Self-sabotage is a real career ruiner. In my last post, 6 Types of Self-Sabotage that are Affecting Your Career, I talked specifically about the 6 most common varieties of self-sabotage within the career space. This is a really important topic and I have seen so many people come unstuck because of self-sabotage. How would you feel knowing that you missed out on your dream career, or that it took twice as long to achieve your dreams because of something that you were doing? In this post I am going to take you through some strategies to stop self-sabotage from taking over your career.
There is an old saying, that insanity is doing the same thing over and over again, expecting different results. Now, I am not suggesting that you are insane, but you do keep repeating the same self-sabotage behaviour and wondering why you aren't achieving your dreams.
Now, I must admit, I am not a huge Harry Potter fan, but I am drawn to a quote from J.K. Rowling when I consider this topic. In Harry Potter and the Goblet of Fire, Dumbledore (the old wizardy dude) said "Understanding is the first step to acceptance, and only with acceptance can there be recovery." So, in order to move forward and really show self-sabotage who's boss, you need to first understand your behaviour.
The best way to look for behavioural patterns is to start keeping a journal. In particular, you want to look for and record the details of decisions you make, as these often hold clues. It may be difficult to remember these moments, so try keeping a notebook with you so that you can take a couple of quick notes to jog your memory. When making notes, you want to focus on the reasons behind your decisions. So for instance, if you said no to an invitation, ask yourself why. Keep doing this exercise for a week or two and you should be able to identify any patterns of self-sabotage in your behaviour.
Once you have identified the patterns of self-sabotage in your career life, it is time to turn them around. In step 1, you may have recognised that you are suffering from imposter syndrome and have trouble internalising your achievements. Perhaps this has manifested in the way that you try to avoid situations where you might be praised and you have found that this is holding you back from taking up new opportunities in your company. Your aim is to turn this behaviour on its head and learn to overcome the feelings behind it.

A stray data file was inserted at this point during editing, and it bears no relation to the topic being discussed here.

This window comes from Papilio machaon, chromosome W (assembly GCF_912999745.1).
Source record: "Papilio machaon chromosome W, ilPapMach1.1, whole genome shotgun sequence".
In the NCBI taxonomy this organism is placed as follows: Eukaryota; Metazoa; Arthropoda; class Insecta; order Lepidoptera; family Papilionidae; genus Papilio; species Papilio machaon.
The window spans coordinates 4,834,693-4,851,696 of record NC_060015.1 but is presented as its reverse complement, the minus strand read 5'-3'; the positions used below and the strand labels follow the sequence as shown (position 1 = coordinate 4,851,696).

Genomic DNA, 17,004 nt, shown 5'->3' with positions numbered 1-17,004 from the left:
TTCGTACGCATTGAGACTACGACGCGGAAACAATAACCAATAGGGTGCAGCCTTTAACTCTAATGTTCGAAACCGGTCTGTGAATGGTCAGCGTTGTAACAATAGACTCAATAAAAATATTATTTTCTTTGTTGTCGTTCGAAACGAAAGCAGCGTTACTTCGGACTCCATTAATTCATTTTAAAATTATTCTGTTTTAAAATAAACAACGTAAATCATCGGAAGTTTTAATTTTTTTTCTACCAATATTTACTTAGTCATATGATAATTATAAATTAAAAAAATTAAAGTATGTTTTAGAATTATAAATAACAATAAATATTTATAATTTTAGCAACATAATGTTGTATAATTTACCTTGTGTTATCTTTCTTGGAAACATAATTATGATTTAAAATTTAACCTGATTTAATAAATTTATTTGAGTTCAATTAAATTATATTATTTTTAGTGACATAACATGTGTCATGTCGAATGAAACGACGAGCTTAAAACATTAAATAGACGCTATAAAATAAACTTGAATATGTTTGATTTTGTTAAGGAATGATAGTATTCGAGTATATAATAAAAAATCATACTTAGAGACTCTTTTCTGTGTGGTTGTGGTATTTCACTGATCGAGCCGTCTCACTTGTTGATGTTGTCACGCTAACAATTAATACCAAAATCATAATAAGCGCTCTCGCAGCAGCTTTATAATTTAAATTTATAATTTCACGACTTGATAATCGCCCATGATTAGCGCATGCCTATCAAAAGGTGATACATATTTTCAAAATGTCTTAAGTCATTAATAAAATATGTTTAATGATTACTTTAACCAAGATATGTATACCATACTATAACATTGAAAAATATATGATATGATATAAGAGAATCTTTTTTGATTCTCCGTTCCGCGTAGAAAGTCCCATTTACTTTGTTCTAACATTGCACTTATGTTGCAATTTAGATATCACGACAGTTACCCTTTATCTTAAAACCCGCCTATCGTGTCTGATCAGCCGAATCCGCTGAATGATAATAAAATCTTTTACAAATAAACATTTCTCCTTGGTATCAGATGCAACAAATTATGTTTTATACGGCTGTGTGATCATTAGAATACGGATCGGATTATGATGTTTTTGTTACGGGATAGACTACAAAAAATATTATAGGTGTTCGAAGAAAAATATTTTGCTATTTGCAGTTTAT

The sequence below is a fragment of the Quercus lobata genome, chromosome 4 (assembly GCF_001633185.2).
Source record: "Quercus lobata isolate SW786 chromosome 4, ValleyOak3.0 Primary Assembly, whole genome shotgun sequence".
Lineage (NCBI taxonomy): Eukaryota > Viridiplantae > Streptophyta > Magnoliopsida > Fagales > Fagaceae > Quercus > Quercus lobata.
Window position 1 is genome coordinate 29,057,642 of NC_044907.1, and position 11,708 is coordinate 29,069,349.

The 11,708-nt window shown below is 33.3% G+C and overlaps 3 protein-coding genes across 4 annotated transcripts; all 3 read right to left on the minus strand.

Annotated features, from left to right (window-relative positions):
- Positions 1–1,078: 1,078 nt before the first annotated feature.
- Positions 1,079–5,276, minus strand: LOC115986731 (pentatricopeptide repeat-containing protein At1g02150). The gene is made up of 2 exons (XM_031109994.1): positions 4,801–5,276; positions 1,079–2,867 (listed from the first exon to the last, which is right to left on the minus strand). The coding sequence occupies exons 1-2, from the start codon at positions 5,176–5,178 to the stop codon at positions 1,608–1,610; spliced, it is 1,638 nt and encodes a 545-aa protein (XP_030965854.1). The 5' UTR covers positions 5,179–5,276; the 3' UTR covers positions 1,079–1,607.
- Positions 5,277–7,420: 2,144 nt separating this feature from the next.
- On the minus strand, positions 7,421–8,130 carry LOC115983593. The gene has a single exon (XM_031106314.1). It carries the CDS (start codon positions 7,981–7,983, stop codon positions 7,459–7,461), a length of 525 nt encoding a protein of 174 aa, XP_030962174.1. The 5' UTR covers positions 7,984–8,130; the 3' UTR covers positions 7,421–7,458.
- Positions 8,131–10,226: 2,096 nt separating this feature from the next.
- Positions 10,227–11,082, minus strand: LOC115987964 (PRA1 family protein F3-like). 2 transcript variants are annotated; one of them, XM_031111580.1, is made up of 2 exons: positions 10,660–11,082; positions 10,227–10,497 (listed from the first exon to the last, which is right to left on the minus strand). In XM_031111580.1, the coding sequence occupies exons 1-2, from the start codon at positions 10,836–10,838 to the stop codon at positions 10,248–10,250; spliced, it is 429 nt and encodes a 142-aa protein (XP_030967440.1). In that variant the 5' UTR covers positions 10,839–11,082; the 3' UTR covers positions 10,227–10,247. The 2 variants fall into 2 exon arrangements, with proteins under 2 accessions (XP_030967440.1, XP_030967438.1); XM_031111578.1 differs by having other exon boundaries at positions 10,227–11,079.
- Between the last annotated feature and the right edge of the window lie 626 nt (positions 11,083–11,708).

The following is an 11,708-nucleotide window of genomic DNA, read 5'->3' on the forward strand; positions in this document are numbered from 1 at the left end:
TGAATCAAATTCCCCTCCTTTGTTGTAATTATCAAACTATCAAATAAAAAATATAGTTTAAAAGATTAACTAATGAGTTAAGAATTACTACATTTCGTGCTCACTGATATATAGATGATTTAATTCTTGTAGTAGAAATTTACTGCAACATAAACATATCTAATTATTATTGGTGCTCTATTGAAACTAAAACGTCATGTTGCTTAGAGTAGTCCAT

By using goals and resolutions, you can take practical steps towards kicking self-sabotage in the butt. Just to clarify:
A goal is something you work towards. You achieve it or don’t achieve it. You then change your goal or create a new goal. Lather, rinse repeat.
A resolution on the other hand is the creation of a habit. It is something that you keep doing. You don’t stop once you have achieved something.
With the above example, your resolutions could be:
Your goal could be to work up the courage to deliver a presentation or speech at your workplace where you promote your expertise. By using goals and resolutions you can develop a powerful action plan to overcome these negative behaviours.
Use goals and resolutions to put a stop to your negative behaviours.
Once you have set your goals and resolutions, you need to work out how these will fit in your daily life. You should schedule time in your calendar each day, week and month to complete your resolutions - you need to complete your resolutions regularly so that they form ongoing positive habits.
You should also work on breaking down your goals into bite-sized chunks and mark your deadlines in your calendar. First, mark the date that your goal will be achieved. Be really specific and plan your achievement perfectly. In the above example, you would schedule the date you are going to deliver your speech. You should book the meeting room and schedule time to work on your presentation. Invite people to your presentation.